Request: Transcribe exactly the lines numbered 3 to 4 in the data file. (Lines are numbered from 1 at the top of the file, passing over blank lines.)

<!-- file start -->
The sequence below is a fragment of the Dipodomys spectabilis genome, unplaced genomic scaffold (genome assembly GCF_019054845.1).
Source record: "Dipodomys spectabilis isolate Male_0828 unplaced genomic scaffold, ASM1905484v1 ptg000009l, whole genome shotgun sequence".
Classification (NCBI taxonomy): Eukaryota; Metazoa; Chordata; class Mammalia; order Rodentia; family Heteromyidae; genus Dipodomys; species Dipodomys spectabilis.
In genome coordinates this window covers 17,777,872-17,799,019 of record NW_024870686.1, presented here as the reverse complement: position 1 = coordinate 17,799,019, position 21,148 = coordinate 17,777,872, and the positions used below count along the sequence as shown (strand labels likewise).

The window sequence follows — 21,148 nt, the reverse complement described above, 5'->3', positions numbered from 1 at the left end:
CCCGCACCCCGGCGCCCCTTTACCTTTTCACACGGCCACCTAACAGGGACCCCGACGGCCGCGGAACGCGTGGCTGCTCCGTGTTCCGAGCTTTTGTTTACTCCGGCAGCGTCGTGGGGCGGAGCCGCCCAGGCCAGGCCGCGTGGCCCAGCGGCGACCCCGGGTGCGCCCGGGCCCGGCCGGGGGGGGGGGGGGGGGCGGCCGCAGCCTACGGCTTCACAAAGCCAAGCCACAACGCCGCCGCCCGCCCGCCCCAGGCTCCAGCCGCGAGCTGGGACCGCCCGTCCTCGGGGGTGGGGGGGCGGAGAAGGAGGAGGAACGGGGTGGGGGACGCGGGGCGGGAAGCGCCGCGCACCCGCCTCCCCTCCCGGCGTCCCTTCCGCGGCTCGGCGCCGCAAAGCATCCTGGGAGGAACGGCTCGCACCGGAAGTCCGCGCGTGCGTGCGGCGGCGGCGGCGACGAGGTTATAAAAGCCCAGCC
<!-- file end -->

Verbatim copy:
Classification (NCBI taxonomy): Eukaryota; Metazoa; Chordata; class Mammalia; order Rodentia; family Heteromyidae; genus Dipodomys; species Dipodomys spectabilis.
In genome coordinates this window covers 17,777,872-17,799,019 of record NW_024870686.1, presented here as the reverse complement: position 1 = coordinate 17,799,019, position 21,148 = coordinate 17,777,872, and the positions used below count along the sequence as shown (strand labels likewise).